Marketing for this breakthrough will begin the in the second quarter of 2011.

Henrietta Lacks and Her Immortal Cells

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If you like science, true history and an engaging story, pick up the new book by journalist Rebecca Skloot, The Immortal Life of Henrietta Lacks and prepare for a great read.  I knew nothing about the young black woman whose cells were taken back in 1951 by a scientist at Johns Hopkins Hospital and how those cells have revolutionized modern cell biology and research.

The HeLa (named after HEnrietta LAcks) cells were taken as she lay dying on the "colored" ward at Johns Hopkins Hospital of aggressive cervical cancer at age 30. Everyone who studies basic cell biology has heard of HeLa cells because they were the first human cell line to be successfully grown in culture and they are alive today.  HeLa cells were sent to researchers all across the globe and have been used to develop the polio vaccine, viruses, cloning, gene mapping and in-vitro fertilization.  Billions of the same immortal HeLa cells are used by researchers fighting cancer, multiple sclerosis, heart disease and …

Answer to Gory Medical Challenge.

(Scroll down to see the challenge)

The Answer to the gory image from NEJM is #2, Ischemic gangrene.

This patient had a 4 month history of progressive gangrene.  Untreated diabetes can lead to lack of blood flow to extremities which causes the tissue to die.  This foot will require amputation.  Readers of EverythingHealth are smart and many of you got the answer.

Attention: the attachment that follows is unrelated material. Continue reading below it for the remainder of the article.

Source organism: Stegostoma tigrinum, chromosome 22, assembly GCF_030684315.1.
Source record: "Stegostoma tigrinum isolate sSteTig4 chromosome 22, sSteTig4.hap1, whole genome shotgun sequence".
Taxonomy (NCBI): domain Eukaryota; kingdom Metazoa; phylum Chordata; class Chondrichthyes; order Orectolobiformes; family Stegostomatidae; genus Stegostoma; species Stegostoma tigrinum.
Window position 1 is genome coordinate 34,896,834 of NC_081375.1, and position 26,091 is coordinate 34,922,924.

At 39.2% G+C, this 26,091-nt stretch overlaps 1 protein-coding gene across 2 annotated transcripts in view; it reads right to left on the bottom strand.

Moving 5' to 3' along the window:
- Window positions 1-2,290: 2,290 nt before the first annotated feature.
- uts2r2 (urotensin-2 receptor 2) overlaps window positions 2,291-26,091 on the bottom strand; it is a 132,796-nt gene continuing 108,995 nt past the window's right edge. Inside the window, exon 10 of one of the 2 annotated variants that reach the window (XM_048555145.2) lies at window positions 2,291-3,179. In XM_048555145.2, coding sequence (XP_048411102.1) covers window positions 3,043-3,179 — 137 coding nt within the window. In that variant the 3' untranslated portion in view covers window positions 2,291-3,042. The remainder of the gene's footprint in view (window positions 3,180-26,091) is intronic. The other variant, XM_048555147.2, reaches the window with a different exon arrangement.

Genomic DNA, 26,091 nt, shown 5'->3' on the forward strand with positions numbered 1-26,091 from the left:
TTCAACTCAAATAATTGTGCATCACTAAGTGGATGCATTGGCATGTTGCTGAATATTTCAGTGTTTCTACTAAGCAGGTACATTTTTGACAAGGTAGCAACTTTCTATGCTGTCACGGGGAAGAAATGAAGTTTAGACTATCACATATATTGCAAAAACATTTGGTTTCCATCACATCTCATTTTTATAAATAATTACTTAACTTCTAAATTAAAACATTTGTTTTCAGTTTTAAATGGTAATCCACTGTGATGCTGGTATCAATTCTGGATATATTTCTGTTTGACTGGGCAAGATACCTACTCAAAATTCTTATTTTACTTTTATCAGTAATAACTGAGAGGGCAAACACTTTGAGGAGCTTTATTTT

Audio of a Doctor in the Making

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This 5 year old has all the makings of a good physician.  Calm, reassuring, caring, and interested in dressing well.

Last Gory Medical Challenge Before Christmas

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If the New England Journal of Medicine can do it right before Christmas, so can EverythingHealth.  This shocking pic represents what diagnosis?
1.  Ichthyosis
2.  Ischemic gangrene
3. Necrobiosis lipoidica diabeticorum
4. Phlegmasia cerulea dolens
5. Pyoderma gangrenosum

Make your diagnosis in the comment section and check back tomorrow for the answer.
(Better yet...sign up on the right as a subscriber and you'll get a handy email alert for each post)

Health Care Reform Challenges

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While most Republicans believe the new health law will be repealed, the Health and Human Services Secretary, Kathleen Sebelius says "there is no going back".  Reform is in turmoil after a federal judge in Virginia ruled the individual mandate unconstitutional.  Two other federal judges of equal stature have upheld it,  so confusion prevails with policywonks and the public.